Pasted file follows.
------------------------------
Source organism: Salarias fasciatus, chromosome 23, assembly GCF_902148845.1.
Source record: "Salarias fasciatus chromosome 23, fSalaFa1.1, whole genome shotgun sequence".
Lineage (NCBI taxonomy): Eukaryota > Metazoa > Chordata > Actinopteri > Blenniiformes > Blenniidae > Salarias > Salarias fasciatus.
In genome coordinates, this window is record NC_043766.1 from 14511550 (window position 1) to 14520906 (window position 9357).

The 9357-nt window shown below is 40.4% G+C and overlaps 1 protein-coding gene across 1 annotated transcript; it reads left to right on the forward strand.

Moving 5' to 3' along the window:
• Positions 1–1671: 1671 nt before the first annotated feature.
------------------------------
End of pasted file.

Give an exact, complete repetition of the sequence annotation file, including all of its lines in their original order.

Source organism: Salarias fasciatus, chromosome 23, assembly GCF_902148845.1.
Source record: "Salarias fasciatus chromosome 23, fSalaFa1.1, whole genome shotgun sequence".
Lineage (NCBI taxonomy): Eukaryota > Metazoa > Chordata > Actinopteri > Blenniiformes > Blenniidae > Salarias > Salarias fasciatus.
In genome coordinates, this window is record NC_043766.1 from 14511550 (window position 1) to 14520906 (window position 9357).

The 9357-nt window shown below is 40.4% G+C and overlaps 1 protein-coding gene across 1 annotated transcript; it reads left to right on the forward strand.

Moving 5' to 3' along the window:
• Positions 1–1671: 1671 nt before the first annotated feature.